Monday, 9 March 2015

Words Matter

(content warning: discussion of ableist terms, reference to other slurs)

I changed the URL and title of this blog yesterday, to remove the ableist slur 'stupid'. I apologise wholeheartedly for not doing this sooner and for failing to treat this issue with the gravitas it deserves until now.

The rest of this post is addressed to anyone who thinks this is making mountains out of molehills, or that I needn't have bothered making the change.

Let me start with the obvious: words matter. They have power. I'd be a pretty poor writer if I didn't believe that. And power is always dangerous - not necessarily always harmful, but always accompanied by the danger of causing harm.

Words can become harmful in lots of ways, but one of the most serious is when used to justify (or in the justification of) harmful policies. We rightly regard racial slurs like the n-words as harmful because of their association with governmental policies and societal patterns of slavery and segregation - policies and patterns with costs both measurable (in death and injury figures) and immeasurable (in lost human potential and complex, oppressive legacies).

Why, then, is 'stupid' harmful? It is, after all, a very common word, and one not normally connected to any great opprobrium.

The simplest answer to this is a direct comparison with racist language. Constructions of intelligence have sometimes been used as viciously as constructs of race to justify policies every bit as horrible. The eugenics movements of the early 20th century are the best examples of this - in the 20s and 30s, many 'developed' nations including Britain and America forcibly sterilised people who failed to meet certain standards of 'intelligence' (usually measured with IQ tests - the exact purpose and value of which remains controversial to this day). More famously, Nazi Germany sent people to concentration camps and even gas chambers on 'intelligence' grounds as well as racial.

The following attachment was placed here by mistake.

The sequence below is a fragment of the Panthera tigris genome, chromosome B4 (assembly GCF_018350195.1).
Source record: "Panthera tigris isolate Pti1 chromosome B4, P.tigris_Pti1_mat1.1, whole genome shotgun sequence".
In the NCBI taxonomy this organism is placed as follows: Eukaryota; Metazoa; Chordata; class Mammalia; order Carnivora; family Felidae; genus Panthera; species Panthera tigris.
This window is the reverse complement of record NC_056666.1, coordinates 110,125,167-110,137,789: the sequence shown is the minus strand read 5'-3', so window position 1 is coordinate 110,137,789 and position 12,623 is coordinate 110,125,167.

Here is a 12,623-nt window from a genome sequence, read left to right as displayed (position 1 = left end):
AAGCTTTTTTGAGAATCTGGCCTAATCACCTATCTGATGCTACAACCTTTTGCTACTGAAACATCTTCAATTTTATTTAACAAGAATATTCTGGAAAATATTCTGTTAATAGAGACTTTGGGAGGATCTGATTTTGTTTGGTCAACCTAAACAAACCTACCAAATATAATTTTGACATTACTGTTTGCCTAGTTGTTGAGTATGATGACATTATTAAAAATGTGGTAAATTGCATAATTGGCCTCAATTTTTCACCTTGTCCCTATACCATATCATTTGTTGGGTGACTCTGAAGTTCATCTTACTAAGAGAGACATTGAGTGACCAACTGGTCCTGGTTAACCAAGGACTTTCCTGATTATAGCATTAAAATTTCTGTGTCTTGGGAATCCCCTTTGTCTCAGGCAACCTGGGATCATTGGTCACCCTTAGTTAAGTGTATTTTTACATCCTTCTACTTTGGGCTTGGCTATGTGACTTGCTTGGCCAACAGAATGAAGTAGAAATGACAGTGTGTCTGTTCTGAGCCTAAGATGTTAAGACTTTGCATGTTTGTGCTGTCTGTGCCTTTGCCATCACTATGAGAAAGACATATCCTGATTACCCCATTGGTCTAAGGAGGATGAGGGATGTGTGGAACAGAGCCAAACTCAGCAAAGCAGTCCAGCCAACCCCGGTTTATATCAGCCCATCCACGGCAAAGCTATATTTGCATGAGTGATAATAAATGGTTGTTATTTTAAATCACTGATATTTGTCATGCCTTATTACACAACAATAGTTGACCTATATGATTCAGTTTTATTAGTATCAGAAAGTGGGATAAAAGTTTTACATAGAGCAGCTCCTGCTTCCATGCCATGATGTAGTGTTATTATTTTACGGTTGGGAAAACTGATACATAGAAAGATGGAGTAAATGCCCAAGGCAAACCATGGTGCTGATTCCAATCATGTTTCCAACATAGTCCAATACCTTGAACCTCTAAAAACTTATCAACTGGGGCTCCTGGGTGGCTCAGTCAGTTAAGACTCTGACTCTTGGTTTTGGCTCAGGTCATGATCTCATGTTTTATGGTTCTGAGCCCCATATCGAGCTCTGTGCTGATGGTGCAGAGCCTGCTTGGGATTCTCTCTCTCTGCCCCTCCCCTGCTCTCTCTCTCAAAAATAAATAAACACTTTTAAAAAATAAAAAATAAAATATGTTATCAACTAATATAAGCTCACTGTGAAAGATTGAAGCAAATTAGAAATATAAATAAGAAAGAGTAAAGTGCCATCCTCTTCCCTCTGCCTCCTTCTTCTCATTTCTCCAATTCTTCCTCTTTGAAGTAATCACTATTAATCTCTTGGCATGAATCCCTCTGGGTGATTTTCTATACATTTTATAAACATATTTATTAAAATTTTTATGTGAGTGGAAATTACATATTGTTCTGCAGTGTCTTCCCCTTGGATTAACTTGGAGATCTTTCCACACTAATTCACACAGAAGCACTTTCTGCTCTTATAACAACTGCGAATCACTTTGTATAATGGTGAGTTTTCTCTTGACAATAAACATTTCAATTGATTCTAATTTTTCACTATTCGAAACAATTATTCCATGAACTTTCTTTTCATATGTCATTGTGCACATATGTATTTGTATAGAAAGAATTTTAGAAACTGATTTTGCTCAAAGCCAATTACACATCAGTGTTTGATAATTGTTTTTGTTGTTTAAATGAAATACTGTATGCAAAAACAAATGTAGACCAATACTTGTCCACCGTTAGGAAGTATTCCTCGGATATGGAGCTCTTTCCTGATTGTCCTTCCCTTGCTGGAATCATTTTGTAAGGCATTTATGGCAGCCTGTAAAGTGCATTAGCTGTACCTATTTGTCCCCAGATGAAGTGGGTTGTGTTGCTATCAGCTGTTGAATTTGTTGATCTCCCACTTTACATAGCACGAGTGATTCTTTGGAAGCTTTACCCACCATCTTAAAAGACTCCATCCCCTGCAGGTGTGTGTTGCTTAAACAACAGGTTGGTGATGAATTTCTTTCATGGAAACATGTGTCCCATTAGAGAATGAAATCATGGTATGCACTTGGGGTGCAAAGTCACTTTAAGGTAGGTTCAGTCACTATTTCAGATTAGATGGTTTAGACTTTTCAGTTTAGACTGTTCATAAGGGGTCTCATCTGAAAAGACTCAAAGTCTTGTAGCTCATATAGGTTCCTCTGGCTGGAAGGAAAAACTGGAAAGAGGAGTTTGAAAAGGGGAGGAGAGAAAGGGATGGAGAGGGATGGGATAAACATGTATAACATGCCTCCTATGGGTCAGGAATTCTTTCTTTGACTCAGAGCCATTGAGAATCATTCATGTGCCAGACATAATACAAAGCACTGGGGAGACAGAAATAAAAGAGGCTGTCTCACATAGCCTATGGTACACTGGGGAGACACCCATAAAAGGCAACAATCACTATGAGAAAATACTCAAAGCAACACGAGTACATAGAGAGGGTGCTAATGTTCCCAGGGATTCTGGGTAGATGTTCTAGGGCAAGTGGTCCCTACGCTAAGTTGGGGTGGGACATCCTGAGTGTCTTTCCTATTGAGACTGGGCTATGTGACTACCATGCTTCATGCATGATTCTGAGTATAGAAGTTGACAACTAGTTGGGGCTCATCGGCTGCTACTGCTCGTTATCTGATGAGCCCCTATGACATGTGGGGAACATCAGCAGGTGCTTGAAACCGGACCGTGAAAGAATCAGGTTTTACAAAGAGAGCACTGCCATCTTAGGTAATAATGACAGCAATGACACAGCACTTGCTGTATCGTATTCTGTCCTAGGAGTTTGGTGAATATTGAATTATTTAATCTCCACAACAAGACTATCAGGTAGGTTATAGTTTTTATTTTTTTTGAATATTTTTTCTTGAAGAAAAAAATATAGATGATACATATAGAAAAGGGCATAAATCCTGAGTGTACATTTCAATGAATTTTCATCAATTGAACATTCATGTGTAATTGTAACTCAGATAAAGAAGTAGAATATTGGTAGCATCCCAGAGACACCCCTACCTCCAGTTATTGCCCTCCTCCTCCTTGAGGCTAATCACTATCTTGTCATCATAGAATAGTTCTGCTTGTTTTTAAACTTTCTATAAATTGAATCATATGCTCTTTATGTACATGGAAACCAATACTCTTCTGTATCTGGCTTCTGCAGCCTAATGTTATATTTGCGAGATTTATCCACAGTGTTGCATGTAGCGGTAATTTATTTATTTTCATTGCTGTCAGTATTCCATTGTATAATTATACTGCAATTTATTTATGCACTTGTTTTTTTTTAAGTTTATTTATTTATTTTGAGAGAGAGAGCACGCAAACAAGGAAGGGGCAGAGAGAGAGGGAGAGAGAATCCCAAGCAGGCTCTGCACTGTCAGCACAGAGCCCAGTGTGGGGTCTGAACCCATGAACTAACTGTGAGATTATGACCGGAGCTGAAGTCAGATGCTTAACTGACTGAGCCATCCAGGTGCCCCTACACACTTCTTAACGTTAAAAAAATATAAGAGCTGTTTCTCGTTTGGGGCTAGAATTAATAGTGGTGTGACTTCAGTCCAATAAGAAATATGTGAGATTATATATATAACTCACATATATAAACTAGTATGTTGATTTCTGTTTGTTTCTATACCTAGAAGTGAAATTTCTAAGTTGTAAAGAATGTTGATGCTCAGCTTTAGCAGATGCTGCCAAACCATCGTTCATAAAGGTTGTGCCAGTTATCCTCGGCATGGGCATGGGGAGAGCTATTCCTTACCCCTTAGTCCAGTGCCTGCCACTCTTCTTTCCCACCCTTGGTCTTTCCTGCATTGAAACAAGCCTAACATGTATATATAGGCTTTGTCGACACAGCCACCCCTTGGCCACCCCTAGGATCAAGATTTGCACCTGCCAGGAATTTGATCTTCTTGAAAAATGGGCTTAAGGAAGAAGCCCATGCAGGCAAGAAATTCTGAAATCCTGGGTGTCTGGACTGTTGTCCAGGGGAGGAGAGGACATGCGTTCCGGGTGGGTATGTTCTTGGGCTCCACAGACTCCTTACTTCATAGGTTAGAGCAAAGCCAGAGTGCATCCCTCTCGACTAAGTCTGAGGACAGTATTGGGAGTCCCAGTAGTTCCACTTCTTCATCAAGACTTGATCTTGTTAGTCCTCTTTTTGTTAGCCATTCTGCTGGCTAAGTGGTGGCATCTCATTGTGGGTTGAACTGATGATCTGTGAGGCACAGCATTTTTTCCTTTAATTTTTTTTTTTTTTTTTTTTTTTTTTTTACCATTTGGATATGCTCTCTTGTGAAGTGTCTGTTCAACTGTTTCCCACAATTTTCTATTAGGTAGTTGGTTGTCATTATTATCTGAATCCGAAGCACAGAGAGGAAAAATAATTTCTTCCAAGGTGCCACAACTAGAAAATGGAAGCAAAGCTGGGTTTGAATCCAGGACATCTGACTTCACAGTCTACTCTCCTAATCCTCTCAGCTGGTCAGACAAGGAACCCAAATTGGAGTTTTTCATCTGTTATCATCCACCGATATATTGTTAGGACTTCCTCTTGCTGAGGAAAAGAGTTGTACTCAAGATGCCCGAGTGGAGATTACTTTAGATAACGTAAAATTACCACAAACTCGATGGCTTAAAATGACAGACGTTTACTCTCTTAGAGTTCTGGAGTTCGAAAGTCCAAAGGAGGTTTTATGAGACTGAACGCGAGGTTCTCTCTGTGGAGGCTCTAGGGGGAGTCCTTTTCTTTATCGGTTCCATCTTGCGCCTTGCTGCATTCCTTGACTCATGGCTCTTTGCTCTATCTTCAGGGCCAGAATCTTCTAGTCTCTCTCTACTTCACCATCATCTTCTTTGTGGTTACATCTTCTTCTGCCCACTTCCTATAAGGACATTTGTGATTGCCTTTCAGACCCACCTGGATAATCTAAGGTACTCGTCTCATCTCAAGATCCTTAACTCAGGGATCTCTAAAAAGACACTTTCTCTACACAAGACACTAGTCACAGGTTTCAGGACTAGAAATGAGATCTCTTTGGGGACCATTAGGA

It's generally good policy to not throw around as insults words that the Nazis used to justify genocide.

One final thing; I want to point out how easy it is to overlook this issue. When I started this blog, I was twenty-three, already in possession of a master's degree and well on my way to a doctorate - hardly able to claim general ignorance, and yet I had no idea that my choice of phrase (a reference to Bill Clinton's famous campaign policy from 1992) could be harmful. Worse, I was literally working in disability support for students at the time - none of my (actually quite limited) training had addressed this issue.

And it gets even worse than that, because a year or two later I was working with a student whose course included modules of disability studies and special educational needs. There were several lectures about ableist language, including specific problems with the language of intelligence, and I still didn't see a problem with my own blog title. It's very easy to dismiss issues when they require you to change.

Learning to rid my everyday vocabulary of words like 'stupid' - to put them in the procribed category where they belong - is not easy. But there are plenty of better words, both as insults and to refer to things that are strange/absurd. We can - and should - live without words that are imbued with such harm.

Here's a great resource for examining ableism generally, and here's their excellent collection of articles addressing specific ableist terms.

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